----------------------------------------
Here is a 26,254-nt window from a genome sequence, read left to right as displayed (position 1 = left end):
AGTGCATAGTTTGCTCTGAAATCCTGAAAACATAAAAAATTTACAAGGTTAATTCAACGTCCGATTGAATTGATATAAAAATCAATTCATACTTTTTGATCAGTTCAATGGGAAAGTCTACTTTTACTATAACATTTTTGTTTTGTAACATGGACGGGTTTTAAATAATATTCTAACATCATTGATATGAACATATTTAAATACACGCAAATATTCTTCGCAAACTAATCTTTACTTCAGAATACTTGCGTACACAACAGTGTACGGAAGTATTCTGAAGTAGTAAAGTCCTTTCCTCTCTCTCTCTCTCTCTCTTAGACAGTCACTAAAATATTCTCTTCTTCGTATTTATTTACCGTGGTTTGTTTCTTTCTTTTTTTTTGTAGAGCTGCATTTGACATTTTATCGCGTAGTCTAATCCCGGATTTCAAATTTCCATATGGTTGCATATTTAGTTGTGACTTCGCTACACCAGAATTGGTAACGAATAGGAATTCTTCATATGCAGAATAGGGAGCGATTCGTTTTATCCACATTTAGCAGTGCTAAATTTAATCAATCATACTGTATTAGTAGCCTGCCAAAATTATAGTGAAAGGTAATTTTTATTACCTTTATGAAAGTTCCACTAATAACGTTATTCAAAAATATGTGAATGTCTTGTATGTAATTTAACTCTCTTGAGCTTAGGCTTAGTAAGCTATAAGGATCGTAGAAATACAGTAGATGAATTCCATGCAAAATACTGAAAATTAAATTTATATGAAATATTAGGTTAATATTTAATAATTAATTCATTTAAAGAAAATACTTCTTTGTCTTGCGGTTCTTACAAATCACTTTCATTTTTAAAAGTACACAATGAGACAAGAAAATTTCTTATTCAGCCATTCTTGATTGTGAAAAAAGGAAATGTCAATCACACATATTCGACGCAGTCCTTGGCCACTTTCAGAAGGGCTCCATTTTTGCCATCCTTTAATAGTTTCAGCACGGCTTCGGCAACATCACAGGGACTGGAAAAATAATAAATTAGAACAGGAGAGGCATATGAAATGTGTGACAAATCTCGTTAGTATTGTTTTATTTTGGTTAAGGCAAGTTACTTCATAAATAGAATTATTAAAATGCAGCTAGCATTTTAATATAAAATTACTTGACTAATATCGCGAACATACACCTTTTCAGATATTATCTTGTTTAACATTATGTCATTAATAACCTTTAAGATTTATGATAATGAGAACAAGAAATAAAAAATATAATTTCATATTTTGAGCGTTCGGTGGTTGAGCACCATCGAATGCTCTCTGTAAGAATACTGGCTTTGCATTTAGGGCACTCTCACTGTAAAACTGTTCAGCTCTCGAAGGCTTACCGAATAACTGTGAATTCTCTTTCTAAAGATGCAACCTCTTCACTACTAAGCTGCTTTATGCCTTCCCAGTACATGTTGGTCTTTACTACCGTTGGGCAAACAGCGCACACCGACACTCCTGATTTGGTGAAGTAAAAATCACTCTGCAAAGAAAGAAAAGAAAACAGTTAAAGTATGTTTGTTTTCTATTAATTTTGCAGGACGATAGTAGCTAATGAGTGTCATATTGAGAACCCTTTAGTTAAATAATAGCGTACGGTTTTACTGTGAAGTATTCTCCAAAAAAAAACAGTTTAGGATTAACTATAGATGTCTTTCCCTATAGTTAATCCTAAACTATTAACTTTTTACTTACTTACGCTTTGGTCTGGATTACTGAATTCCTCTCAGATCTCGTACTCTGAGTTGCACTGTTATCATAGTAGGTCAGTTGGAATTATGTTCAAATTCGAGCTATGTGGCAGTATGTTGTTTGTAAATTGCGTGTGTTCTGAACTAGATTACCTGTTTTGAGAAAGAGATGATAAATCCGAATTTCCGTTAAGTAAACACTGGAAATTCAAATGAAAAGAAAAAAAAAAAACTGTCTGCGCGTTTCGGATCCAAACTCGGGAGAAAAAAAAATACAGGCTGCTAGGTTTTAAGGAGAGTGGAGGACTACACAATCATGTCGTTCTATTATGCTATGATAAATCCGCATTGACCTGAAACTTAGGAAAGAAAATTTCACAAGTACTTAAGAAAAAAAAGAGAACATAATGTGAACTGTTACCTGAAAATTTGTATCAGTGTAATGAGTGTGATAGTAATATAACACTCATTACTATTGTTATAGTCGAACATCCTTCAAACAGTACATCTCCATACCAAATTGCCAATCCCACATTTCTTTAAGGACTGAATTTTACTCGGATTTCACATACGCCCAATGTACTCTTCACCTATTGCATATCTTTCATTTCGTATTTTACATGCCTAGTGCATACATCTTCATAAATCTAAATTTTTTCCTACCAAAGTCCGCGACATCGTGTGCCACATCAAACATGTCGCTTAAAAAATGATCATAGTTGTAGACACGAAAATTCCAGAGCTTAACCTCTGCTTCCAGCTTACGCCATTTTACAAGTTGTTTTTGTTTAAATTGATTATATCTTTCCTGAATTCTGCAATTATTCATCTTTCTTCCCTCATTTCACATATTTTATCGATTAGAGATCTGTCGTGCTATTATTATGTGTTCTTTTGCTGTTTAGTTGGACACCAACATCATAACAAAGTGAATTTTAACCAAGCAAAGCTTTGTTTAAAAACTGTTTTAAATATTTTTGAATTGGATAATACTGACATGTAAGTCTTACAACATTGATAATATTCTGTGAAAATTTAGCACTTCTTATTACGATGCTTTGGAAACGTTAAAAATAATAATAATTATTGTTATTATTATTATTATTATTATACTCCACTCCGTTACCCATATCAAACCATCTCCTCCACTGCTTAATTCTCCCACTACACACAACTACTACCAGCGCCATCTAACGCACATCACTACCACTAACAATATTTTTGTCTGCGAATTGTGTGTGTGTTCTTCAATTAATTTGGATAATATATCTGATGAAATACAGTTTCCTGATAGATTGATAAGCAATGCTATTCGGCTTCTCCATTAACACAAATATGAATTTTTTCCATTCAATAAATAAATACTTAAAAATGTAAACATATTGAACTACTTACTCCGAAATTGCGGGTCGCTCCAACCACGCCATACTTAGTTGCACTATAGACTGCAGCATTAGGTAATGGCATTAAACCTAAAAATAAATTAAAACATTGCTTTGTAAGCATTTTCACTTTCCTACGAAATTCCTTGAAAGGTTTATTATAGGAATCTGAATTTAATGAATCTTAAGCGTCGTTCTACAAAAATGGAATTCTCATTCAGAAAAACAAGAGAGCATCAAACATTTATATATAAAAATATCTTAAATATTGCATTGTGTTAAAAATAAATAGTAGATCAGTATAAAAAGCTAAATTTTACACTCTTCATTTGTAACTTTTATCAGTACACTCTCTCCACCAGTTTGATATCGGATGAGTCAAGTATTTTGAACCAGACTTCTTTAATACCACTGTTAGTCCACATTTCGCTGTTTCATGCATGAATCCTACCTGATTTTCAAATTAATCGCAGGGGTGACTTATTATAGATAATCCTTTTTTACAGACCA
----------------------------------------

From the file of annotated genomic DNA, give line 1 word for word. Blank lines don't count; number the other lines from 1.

Here is a 26,254-nt window from a genome sequence, read left to right as displayed (position 1 = left end):